State and city leaders celebrated the completion of a segment of Arkansas Highway 265 and honored Dick Trammel of Rogers, outgoing chairman of the Arkansas Highway Commission, in a ceremony Friday (Jan. 4) at the Jones Center in Springdale.
Construction on a 4-mile segment of Highway 265, between north of Pleasant Grove Road and Arkansas Highway 264, was recently completed, while a segment to the south is under construction west of the existing highway, between Randall Wobbe Lane in Springdale and Highway 264. Crossland Construction Co. of Columbus, Kan., completed the three-lane segment running along Old Wire Road and a new route, and work on the $15.4 million project started in January 2016.
“I’m here today because the Highway 265 expansion is an important, new north-south corridor that is critical for the traffic flow here in Northwest Arkansas,” Gov. Asa Hutchinson said. “I live here. I understand this route. I understand the importance of it, I understand the backup of travel, I understand you have to wait for the right time to get onto the interstate. So this will give another avenue for that north-south travel that is so important to the growing area of our state.”
Hutchinson also recognized Trammel’s work on the highway commission. “Dickey has been a real leader, keeping an eye not just on the state but also on Northwest Arkansas,” he said. “This project, I know, is important to him.”
The Highway 265 segment under construction between Highway 264 and Randall Wobbe is expected to be completed this spring, Trammel said. Apac-Central Inc. is completing the $10.2 million project, and the new 1.92-mile segment of the highway will be five lanes. The existing two-lane segment of Highway 265 remains open to the east.
The combined Highway 265 projects allow for another north-south route east of Interstate 49, said Danny Straessle, public information officer for the Arkansas Department of Transportation (ArDOT).
“This will be Trammel’s last ribbon cutting, and then his last commission meeting will be on Wednesday of next week,” Straessle said. Trammel, whose 10-year term on the highway commission expires Jan. 14, will be replaced by businessman and political activist Keith Gibson of Fort Smith.
Trammel said he’s worked on the Highway 265 project for 12 years. “It means a lot to me because it’s a project that I had really worked on with the chamber committee before I went onto the commission,” he said in a phone interview Thursday (Jan. 3). “We recognized that there needed to be a new north-south corridor, and this corridor is the quickest and least expensive to the taxpayer that we could do to make a new north-south corridor go straight through. It’s practically finished.” He joked that the ribbon cutting was being hosted out of courtesy while he was still a commissioner.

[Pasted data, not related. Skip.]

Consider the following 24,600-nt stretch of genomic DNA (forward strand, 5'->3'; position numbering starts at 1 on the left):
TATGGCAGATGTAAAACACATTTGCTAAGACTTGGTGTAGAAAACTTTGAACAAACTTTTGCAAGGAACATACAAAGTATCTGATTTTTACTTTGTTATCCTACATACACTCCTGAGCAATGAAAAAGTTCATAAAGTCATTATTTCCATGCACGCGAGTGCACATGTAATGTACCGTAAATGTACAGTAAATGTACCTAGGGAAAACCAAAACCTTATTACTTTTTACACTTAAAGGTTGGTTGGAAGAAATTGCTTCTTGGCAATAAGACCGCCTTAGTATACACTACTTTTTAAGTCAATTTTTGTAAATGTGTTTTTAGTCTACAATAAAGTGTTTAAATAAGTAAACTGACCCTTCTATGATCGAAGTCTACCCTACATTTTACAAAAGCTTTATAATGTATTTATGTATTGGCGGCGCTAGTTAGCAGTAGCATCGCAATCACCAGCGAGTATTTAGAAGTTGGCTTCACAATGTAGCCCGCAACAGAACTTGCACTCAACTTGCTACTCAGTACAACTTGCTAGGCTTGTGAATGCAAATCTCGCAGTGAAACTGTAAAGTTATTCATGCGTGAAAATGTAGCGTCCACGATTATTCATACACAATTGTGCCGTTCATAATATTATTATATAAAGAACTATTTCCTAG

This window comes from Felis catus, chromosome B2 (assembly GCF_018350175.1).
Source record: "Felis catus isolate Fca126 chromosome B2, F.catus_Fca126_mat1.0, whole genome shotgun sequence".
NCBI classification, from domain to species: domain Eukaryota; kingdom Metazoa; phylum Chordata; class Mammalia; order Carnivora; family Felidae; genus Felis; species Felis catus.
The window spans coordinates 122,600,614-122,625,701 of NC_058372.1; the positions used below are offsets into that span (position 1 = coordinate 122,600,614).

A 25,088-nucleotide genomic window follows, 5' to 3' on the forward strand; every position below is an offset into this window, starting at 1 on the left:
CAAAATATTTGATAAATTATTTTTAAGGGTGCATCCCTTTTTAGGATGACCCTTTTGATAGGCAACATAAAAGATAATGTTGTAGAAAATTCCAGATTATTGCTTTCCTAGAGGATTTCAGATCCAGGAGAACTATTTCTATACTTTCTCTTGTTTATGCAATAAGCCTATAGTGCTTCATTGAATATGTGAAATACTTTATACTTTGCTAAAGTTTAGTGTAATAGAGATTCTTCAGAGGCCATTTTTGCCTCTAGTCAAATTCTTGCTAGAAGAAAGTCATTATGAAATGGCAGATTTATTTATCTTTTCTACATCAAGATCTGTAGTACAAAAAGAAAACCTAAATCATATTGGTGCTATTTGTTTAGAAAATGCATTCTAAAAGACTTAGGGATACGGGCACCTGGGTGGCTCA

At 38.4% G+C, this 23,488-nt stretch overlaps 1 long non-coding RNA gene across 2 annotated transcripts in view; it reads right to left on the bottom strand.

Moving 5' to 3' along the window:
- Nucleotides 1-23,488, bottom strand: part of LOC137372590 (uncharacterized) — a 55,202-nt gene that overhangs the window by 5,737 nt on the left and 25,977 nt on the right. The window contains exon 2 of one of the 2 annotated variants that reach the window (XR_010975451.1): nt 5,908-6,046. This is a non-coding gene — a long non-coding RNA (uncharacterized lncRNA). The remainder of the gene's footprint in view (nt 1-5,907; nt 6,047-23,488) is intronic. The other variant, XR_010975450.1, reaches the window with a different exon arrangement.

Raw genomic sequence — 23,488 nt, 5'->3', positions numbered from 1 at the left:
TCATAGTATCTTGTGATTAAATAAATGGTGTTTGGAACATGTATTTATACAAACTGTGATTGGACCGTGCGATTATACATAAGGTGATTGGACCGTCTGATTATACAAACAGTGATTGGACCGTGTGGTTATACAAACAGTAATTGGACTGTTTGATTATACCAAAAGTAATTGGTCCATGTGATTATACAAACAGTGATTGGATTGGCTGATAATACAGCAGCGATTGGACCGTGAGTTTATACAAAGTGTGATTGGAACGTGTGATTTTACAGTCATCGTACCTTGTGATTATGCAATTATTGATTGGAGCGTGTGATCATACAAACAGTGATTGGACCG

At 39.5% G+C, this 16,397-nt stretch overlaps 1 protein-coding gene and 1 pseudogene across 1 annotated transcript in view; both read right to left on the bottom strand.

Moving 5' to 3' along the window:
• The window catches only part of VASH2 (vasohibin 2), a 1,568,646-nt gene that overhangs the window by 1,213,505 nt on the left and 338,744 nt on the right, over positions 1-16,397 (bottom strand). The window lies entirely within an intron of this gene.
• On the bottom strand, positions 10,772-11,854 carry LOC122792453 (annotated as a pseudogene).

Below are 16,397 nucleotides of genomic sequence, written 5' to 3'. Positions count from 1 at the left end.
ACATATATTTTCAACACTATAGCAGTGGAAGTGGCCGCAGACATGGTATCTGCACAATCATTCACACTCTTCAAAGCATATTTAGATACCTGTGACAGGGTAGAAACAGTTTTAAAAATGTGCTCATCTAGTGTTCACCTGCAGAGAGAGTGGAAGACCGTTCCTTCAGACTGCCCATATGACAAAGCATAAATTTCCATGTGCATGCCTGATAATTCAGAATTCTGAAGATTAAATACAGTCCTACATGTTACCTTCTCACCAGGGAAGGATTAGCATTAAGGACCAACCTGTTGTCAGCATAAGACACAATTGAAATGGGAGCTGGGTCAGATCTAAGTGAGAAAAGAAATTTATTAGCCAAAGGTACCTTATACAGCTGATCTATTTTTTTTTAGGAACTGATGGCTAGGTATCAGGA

When completed this spring, Highway 265 will be between three and five lanes wide, from Pleasant Grove Road south of downtown Rogers to Highway 16 in southeast Fayetteville, Trammel said. He expects the 18.24-mile corridor to alleviate traffic on Highway 71B and I-49, by removing 6,000 to 8,000 per day from the two roads.
“It’s a new north-south corridor that we didn’t have before,” Trammel said. “I’ve driven most of it. There’s a lot of homes along 265 all the way from 16 to Rogers, and this gives them a new corridor where they don’t have to go to 71 or I-49.”
One of the challenges with the recently completed segment was at the Cross Hollows intersection, ArDOT Director Scott Bennett said. The solution was a 672-foot-long bridge that’s 70 feet tall at its highest point.
The first Highway 265 corridor project started in 1978, and when the last project is completed, ArDOT will have spent $105.9 million on eight projects to construct the highway, between Highway 16 in Fayetteville and Pleasant Grove Road in Rogers, Bennett said. The projects have been paid for with gas tax receipts, and Fayetteville and Springdale have contributed $15.1 million toward the corridor.
“We’ve had a lot of capacity investments in this region over the last few years — Interstate 49, now Highway 265. We’re starting to work on the 112 corridor too,” Bennett said. “But we’re making a lot of progress in improving mobility and safety and enhancing economic development in this area, and we’re glad to be able to make this a reality today.”